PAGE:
Difference between revisions of "Google Summer of Code/Application 2021"
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Latest revision as of 07:00, 23 February 2021
- 1 Org Profile
- 2 Application
- 2.1 Why does your org want to participate in Google Summer of Code?
- 2.2 What would your org consider to be a successful summer?
- 2.3 How many potential mentors have agreed to mentor this year?
- 2.4 How will you keep mentors engaged with their students?
- 2.5 How will you help your students stay on schedule to complete their projects?
- 2.6 How will you get your students involved in your community during GSoC?
- 2.7 How will you keep students involved with your community after GSoC?
- 2.8 Has your org been accepted as a mentor org in Google Summer of Code before?
- 2.8.1 Which years did your org participate in GSoC?
- 2.8.2 How many students did your org accept for 2020?
- 2.8.3 How many of your org's 2020 students have been active in your community in the past 60 days?
- 2.8.4 If your org has applied for GSoC before but not been accepted, select the years:
- 2.8.5 Student counts per year
- 2.9 Refer an organisation
- 2.10 What year was your project started?
- 2.11 Where does your source code live?
- 2.12 Is your organization part of any government?
A free/open-source machine translation platform
Primary Open Source License
GNU General Public License version 3
machine translation natural language processing less-resourced languages
A free/open-source machine translation platform.
Apertium is a primarily shallow-transfer machine translation system, which uses finite state transducers for all of its lexical transformations, and hidden Markov models and/or constraint grammars for part-of-speech tagging or word category disambiguation.
Existing machine translation systems available at present are mostly commercial and use proprietary technologies, which makes them very hard to adapt to new usages; furthermore, they use different technologies across language pairs, which makes it very difficult, for instance, to integrate them in a single multilingual content management system. Finally, most of them are not available for most of the languages in the world, as they rely heavily on resources that are available for only a few languages.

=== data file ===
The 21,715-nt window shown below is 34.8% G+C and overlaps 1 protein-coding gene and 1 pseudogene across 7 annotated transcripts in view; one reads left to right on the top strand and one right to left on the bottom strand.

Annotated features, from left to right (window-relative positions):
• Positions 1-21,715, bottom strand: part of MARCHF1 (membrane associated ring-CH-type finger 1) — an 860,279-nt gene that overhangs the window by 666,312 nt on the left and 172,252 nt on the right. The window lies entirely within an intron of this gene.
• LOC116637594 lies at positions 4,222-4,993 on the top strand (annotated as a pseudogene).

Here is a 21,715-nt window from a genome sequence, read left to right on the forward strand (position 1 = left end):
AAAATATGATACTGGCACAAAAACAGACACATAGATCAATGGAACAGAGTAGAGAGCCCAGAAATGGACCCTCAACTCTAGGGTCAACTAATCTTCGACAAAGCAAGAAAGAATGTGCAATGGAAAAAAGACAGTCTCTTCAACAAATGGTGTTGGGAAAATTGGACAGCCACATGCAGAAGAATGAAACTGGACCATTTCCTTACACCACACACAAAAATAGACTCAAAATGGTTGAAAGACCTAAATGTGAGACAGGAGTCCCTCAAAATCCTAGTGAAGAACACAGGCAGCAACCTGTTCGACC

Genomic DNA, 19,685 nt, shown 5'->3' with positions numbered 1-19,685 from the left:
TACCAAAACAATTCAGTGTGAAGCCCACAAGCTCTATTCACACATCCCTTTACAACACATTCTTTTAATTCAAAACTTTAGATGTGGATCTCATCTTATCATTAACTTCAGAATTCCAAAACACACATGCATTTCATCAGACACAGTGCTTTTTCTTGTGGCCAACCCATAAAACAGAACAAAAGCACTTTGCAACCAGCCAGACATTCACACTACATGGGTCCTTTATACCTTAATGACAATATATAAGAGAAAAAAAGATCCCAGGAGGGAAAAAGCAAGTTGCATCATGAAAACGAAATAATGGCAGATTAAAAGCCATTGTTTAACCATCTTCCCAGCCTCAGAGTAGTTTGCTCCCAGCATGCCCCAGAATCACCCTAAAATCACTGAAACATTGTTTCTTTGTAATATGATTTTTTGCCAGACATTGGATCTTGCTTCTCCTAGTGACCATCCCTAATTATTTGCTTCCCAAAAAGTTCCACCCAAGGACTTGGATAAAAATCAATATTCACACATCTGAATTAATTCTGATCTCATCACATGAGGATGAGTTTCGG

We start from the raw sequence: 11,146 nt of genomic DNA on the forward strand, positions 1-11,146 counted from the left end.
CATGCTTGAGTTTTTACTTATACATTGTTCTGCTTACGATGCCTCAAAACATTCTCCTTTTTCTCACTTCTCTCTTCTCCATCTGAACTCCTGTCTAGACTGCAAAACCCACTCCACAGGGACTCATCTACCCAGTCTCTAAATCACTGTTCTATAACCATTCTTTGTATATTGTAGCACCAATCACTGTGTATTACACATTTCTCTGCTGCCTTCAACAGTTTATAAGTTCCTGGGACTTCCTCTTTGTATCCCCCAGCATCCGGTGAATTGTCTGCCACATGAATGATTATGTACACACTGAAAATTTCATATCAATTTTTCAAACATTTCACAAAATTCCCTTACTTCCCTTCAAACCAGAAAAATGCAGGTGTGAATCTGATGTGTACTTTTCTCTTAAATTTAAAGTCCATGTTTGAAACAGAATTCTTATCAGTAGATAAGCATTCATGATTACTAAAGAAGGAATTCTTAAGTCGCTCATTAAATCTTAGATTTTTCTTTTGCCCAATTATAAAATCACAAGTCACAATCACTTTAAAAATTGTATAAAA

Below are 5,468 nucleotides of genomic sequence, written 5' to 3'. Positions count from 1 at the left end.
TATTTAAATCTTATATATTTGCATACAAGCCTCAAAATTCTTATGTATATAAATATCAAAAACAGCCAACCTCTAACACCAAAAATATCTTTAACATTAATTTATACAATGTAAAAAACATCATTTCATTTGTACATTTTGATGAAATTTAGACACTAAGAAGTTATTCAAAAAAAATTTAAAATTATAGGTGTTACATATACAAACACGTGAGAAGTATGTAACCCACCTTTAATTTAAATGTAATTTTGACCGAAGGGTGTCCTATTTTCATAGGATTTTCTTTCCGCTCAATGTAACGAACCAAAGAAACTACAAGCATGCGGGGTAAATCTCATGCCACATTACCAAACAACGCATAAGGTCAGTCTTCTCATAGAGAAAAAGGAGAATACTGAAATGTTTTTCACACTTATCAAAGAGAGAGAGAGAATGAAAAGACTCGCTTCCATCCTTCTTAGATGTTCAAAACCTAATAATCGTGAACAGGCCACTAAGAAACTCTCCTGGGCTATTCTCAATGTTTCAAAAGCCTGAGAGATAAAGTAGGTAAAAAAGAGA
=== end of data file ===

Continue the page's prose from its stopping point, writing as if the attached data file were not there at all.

Apertium uses language-independent formalisms to allow for the ease of contributing to Apertium, more efficient development, and enhancing the project's overall growth.
At present, Apertium has released around 50 stable language pairs, delivering fast translation with reasonably intelligible or excellent results depending on the language pair. Being an open-source project, Apertium provides tools for potential developers to build their own language pair and contribute to the project.
Top tips and template: http://wiki.apertium.org/wiki/Top_tips_for_GSOC_applications
- new language pair
- improve language pair
- engine improvements
- website improvements
Chat, Mailing List, or Email
Why does your org want to participate in Google Summer of Code?
Apertium has been part of GSoC for ten years and it has been a great experience. Apertium loves GSoC: it supports free/open-source (FOS) software as much as we do! Apertium needs GSoC: it offers an incredible opportunity (and resources!) allowing us to spread the word about our project, to attract new developers and consolidate the contribution of existing developers through mentoring, and to improve the platform in many ways: improving the engine, generating new tools and user interfaces, making Apertium available to other applications, improving the quality of the languages currently supported, adding new languages to it. Apertium loves less-resourced languages and GSoC gives an opportunity for computer-literate students speaking them to generate FOS language technologies for them. Apertium will gain: more students getting to know FOS software and the ethos that comes with it, contributing to it and, very especially, students who are passionate about languages and computers.
What would your org consider to be a successful summer?
- New contributors, new features completed, more code written, better being able to guide new developers into open source world, etc.
A successful summer would see any combination of newly released language pairs, the addition of new technologies to the Apertium framework, the addition of features to our web infrastructure, and a fresh round of students becoming excited by Apertium. We would especially be happy to see a successful project form the basis of a published academic paper and to gain new long-term contributors.
How many potential mentors have agreed to mentor this year?
How will you keep mentors engaged with their students?